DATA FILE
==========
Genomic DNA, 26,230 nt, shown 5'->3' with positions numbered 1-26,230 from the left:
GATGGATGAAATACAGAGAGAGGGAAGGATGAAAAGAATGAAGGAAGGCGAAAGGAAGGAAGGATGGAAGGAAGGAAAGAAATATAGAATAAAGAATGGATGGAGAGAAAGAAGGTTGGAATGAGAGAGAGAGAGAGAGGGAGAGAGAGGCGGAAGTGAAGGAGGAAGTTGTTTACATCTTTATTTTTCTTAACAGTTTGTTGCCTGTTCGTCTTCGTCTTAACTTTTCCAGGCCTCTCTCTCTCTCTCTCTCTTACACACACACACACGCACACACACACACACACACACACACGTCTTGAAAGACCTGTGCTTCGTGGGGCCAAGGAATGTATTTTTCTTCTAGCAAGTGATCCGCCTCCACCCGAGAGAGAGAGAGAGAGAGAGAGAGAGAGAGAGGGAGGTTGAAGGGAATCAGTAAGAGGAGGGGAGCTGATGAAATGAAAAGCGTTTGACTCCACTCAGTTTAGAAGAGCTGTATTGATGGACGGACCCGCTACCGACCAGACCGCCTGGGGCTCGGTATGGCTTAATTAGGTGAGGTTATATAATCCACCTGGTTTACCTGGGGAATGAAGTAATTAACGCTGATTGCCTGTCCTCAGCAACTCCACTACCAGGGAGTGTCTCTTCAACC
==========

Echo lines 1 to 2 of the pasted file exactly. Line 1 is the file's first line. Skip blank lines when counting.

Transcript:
Genomic DNA, 26,230 nt, shown 5'->3' with positions numbered 1-26,230 from the left:
GATGGATGAAATACAGAGAGAGGGAAGGATGAAAAGAATGAAGGAAGGCGAAAGGAAGGAAGGATGGAAGGAAGGAAAGAAATATAGAATAAAGAATGGATGGAGAGAAAGAAGGTTGGAATGAGAGAGAGAGAGAGAGGGAGAGAGAGGCGGAAGTGAAGGAGGAAGTTGTTTACATCTTTATTTTTCTTAACAGTTTGTTGCCTGTTCGTCTTCGTCTTAACTTTTCCAGGCCTCTCTCTCTCTCTCTCTCTTACACACACACACACGCACACACACACACACACACACACACGTCTTGAAAGACCTGTGCTTCGTGGGGCCAAGGAATGTATTTTTCTTCTAGCAAGTGATCCGCCTCCACCCGAGAGAGAGAGAGAGAGAGAGAGAGAGAGAGAGGGAGGTTGAAGGGAATCAGTAAGAGGAGGGGAGCTGATGAAATGAAAAGCGTTTGACTCCACTCAGTTTAGAAGAGCTGTATTGATGGACGGACCCGCTACCGACCAGACCGCCTGGGGCTCGGTATGGCTTAATTAGGTGAGGTTATATAATCCACCTGGTTTACCTGGGGAATGAAGTAATTAACGCTGATTGCCTGTCCTCAGCAACTCCACTACCAGGGAGTGTCTCTTCAACC